Given that the likelihood of slowing economic growth in two of the world’s biggest economies – the US and China – the copper price is holding its ground surprisingly well. That said, the chart shows just how sensitive these two industrial metals are to economic activity.

So, it makes sense that these metals are susceptible to dipping on threats of a synchronised slowdown. That’s fine. The way I see it, it just gives you more time to prepare for what comes next…

Multi-decade bull market incoming

Depending on your financial rag of choice, you’ve probably seen the word “supercycle” thrown around a lot in the last 12 months.

I noticed more and more publications were using it early 2021 as pandemic-related bottlenecks intensified.

A supercycle in financial markets simply means a long period of growth and economic expansion that requires materials to meet increasing demand for goods and services.

A commodities supercycle is an extension of that. It means a multi-decade ­– at least ten years, but up to 35 – where there is insatiable demand for all raw inputs driving prices up.

These commodity supercycles are more than a simple “commodities boom”, where a group of closely related raw materials experience price growth together. The “supercycle” part of it means that almost everything in the commodities basket will be lifted higher. Agriculture, energy sources and metals all come under extreme pressure on the back of unexpected demand.

The thing is, we’ve had a few now, and the demand isn’t that unexpected when you look at history.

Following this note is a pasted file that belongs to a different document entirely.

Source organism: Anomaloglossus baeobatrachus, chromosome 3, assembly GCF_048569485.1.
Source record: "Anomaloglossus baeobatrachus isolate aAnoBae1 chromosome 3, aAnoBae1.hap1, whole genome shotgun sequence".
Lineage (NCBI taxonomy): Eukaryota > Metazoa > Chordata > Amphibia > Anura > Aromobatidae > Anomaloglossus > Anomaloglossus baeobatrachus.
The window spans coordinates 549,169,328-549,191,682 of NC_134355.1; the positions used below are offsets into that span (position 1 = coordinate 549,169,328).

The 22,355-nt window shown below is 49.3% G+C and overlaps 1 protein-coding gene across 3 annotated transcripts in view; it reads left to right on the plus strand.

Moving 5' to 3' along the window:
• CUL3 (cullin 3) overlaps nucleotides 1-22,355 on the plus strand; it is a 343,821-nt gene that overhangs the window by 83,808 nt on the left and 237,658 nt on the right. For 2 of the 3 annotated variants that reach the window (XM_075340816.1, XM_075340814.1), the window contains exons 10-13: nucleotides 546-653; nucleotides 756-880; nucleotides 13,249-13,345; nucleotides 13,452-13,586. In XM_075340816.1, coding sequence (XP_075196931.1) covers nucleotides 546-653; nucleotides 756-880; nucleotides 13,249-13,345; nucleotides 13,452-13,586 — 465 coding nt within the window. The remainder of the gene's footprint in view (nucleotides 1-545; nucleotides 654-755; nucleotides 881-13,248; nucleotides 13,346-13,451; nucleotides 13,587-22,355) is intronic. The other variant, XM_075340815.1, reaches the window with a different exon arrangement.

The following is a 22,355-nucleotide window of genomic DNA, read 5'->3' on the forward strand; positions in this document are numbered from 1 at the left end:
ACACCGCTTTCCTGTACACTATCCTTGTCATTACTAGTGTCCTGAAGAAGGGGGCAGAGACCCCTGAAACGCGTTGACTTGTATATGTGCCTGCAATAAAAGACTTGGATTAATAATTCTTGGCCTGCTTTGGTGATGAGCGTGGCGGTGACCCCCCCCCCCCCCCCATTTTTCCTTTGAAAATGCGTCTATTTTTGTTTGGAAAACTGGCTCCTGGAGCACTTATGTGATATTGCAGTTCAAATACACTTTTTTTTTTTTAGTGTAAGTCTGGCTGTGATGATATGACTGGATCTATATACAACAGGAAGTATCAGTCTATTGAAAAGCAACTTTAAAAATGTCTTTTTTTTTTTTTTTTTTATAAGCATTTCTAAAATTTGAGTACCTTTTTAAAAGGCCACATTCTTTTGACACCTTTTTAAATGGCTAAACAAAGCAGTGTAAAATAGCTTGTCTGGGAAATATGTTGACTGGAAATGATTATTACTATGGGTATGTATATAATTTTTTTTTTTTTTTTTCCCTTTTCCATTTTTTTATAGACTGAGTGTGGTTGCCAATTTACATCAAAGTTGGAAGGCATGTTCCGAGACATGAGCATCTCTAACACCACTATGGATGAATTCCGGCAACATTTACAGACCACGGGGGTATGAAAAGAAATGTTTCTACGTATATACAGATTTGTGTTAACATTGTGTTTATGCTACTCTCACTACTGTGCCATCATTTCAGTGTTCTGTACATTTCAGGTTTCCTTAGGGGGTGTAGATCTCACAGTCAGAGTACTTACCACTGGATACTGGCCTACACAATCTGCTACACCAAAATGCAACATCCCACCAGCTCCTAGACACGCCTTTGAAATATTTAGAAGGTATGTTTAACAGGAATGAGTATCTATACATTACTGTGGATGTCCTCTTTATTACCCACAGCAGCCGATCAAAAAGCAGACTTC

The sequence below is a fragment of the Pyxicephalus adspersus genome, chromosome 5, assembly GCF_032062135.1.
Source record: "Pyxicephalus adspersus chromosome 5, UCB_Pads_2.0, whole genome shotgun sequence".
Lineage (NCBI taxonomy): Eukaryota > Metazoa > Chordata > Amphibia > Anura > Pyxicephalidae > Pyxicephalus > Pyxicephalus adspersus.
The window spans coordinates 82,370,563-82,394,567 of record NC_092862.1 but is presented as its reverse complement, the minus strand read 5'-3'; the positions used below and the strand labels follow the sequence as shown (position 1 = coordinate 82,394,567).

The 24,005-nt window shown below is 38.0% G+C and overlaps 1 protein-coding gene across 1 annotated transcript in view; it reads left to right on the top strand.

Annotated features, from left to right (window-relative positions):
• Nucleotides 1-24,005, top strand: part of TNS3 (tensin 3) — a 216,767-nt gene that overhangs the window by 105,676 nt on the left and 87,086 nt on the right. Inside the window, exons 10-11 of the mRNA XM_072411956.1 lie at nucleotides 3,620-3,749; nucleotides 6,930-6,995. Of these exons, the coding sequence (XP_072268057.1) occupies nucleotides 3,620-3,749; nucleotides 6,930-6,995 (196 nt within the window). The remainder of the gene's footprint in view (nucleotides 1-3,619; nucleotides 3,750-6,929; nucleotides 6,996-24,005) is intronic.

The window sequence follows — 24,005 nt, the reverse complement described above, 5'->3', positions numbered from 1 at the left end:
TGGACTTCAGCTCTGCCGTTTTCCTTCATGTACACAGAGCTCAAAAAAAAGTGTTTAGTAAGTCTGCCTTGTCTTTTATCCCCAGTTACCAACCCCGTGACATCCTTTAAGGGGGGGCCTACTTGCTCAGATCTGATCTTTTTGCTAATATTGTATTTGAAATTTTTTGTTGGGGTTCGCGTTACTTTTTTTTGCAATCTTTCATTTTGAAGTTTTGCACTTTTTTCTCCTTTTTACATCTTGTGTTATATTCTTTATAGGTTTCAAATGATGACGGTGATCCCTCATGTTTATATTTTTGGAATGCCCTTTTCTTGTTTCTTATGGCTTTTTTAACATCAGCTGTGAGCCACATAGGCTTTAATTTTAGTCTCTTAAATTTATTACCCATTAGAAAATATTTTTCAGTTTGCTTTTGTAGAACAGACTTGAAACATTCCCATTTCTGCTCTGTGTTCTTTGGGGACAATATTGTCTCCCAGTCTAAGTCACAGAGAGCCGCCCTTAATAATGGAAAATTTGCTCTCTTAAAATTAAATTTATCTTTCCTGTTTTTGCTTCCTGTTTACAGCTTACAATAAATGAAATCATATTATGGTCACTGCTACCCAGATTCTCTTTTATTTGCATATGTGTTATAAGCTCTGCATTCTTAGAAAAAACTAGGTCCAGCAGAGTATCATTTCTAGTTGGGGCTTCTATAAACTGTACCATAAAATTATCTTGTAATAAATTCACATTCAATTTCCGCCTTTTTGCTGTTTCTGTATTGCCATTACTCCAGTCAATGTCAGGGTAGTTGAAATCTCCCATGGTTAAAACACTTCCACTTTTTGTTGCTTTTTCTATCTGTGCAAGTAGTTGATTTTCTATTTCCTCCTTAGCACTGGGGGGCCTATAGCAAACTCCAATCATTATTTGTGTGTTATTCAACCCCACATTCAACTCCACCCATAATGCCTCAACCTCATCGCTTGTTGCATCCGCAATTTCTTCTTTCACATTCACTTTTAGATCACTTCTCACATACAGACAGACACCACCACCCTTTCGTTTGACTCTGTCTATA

Economic historians agree that there have been four commodity supercycles in the past.

The first was the late nineteenth century industrialisation of the US, which lasted up to the 1910s.

The second started with the “rearmament” period of the 1930s, extending into the post-World War Two reconstruction in Europe and Japan and receiving a tailwind from baby boomer consumerism in the United States.

The third was the oil-price shock of the 1970s which lifted the price of everything.

The fourth was China’s rapidly industrialising its economy in the early 2000s.

And what drove each of these supercycles was unexpected demand from rapid industrialisation and urbanisation of millions and millions of people.

The kind of demand that a possible tenfold increase in electric vehicles by 2030 would bring…

Or the kind of demand that 2050 net zero targets would create…

Or the kind where China aims to lift its population urbanisation rate from 64% to 75% in a little over a decade…

Or the kind that comes from India trying to double its urban population by 2030…

These are just a handful of examples that will put a squeeze on the commodities needed to meet goals.

Copper, tin and most other commodities are tanking today. Perhaps even for the next few months, too, as we adjust to the looming recession.

But don’t get trapped into short-term thinking.

A significant lack of investment and extreme hunger for raw materials is coming… and commodities prices are going to rise.

Until next time,

Shae Russell
Co-editor, Exponential Investor